Q: Everybody in New England remembers you standing side-by-side with Robert Kraft after the lockout and throwing an arm around him and consoling him during his time of grief. At that moment what compelled you to do that after being on opposite sides of the negotiating table? Was it more symbolic or a heartfelt gesture on your part?
JS: No, it was definitely heartfelt. We had all been made aware of Myra's [Kraft] condition and we would talk about it from time to time and just ask him how everything was going. He would consistently just tell us that, 'She wants me here. She thinks this is important not only for our game, but for America,' and believed wholeheartedly in what we were doing and felt like we could get something accomplished without jeopardizing our game. I got my wife and kids at home and I can't imagine going through something as stressful as the lockout was on top of having an illness that you know is as serious as it was for his wife. I had a ton of respect for what he was doing and I had a ton of respect for when he was there, he was engaged. He did a lot to help get the thing solved, but on top of that would go home and spend time with his wife regularly, which meant a lot of commuting for him. It was definitely heartfelt and one of those things that I felt very honest and heartfelt about it and it came out to be something to other people, but to me it was more of a heartfelt gesture.
Q: Did you hear from anybody else from around the league, owners, players, who commended you for that - for stepping up and saying what you said?
JS: Yeah, absolutely. Our guys, I've had more players throughout this entire season - after games, before games, even right after it was done - my phone with text messages and emails and phone calls. At the end of the day, we all wanted to play football and we just wanted to get a fair deal in place. Those guys understood and everybody knew the situation that Mr. [Robert] Kraft was going through. I think it helped kind of solidify the deal just going forward, saying 'Hey man, we're all back and getting this league where it needs to go and be the greatest game in our country.'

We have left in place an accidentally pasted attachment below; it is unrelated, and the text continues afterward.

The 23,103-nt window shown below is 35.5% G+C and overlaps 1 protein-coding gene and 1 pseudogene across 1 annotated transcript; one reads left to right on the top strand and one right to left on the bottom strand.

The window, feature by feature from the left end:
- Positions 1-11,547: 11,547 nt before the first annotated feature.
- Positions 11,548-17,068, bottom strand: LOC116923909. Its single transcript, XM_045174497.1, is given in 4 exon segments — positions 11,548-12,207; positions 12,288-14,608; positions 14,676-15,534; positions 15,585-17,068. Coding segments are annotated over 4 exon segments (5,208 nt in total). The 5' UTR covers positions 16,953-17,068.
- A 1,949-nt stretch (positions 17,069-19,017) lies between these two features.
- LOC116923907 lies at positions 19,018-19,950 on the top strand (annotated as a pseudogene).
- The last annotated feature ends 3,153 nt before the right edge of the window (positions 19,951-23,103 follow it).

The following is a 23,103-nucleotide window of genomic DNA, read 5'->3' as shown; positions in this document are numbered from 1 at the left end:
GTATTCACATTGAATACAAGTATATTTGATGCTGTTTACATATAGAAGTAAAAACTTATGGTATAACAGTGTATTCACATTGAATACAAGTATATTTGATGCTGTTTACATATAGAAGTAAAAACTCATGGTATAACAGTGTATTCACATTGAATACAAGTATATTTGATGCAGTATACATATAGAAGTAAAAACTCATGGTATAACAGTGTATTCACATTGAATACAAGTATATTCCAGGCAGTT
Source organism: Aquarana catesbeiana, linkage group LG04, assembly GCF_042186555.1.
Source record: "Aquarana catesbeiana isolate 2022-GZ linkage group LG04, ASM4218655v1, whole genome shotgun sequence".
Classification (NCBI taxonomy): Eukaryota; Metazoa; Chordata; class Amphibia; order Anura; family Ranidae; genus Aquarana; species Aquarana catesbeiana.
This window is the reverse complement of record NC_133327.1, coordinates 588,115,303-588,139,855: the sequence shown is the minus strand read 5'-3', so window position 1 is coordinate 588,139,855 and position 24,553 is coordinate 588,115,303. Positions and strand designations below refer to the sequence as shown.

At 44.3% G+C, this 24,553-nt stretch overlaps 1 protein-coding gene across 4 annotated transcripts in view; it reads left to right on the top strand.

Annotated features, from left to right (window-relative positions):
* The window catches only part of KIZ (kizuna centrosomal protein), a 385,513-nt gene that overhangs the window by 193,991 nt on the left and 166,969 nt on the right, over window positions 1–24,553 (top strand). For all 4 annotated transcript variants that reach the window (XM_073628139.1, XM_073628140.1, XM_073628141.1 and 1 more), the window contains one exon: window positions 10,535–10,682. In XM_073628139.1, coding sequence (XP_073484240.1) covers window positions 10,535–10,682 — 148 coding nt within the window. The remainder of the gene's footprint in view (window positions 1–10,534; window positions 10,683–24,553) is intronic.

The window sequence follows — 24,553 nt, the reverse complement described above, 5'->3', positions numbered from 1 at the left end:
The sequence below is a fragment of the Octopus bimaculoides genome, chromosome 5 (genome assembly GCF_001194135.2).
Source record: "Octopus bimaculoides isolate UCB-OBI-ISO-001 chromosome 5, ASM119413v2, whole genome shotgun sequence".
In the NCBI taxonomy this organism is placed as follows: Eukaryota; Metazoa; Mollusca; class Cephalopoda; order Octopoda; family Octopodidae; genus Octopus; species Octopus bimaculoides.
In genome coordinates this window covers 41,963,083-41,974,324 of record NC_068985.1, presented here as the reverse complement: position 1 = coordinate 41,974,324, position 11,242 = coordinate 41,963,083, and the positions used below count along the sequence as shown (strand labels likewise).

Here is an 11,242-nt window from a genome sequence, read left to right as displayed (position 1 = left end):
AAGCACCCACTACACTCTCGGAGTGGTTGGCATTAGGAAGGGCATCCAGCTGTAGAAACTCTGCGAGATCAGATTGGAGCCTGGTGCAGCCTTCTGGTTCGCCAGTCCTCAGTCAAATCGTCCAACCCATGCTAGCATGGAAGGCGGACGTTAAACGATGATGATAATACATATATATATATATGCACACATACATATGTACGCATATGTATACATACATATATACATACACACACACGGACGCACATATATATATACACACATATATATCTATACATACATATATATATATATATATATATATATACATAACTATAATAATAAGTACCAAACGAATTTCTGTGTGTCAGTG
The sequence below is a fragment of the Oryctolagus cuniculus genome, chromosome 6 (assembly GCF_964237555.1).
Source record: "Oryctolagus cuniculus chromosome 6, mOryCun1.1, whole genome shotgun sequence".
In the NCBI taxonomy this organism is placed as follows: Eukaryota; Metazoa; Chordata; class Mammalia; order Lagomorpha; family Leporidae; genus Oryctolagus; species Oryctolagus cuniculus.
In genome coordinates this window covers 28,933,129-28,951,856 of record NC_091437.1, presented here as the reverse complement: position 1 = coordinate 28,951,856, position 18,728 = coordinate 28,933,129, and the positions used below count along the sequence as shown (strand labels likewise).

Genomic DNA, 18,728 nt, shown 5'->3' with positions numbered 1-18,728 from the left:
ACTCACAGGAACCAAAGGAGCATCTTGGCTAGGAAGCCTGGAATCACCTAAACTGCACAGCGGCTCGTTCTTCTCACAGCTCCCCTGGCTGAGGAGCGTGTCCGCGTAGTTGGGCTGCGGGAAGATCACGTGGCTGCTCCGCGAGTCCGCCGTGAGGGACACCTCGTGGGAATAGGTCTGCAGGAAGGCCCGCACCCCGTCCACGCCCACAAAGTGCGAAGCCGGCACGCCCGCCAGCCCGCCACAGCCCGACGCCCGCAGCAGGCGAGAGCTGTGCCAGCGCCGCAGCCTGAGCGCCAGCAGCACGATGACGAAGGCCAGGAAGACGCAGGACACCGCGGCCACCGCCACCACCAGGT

Q: It seemed to be a conciliatory gesture to in that both sides were on the same page trying to move forward. Were you moved in any way by that sentiment?
JS: The hug didn't - that was more just for his wife and that issue. We knew as we got close to getting the thing done and as it began to close, we knew how important this was. I think from Jerry Richardson, who was the leader of the ownership group to Jerry Jones and Mr. [Robert] Kraft and all the guys, the Clark Hunts and John Maras who were there, all those men knew how significant that this deal was. A 10-year deal of labor peace, knowing that we both had to compromise but both felt like we could work with this deal and be beneficial for all of our players and most importantly, we're going to keep our players healthier for longer so that your stars can play longer. I felt really good about it; I know they did as well. As we left, I think we all realized that we had worked very hard to get something accomplished and we were proud of what we put forth. DeMaurice [Smith] and Roger [Goodell], they summed it up at the end, we had a meeting before we all went down to address the press and both of those guys, just seeing how hard they worked and how diligent they both were in getting this deal done - it was a lot of work but something you can be very proud of today.
Q: It's crazy to think about the Patriots and Colts, who have been in so many tight games and such a longstanding rivalry that in the end it's you and the owner of the Patriots. Is that about as unexpected and strange a thing as you've been through?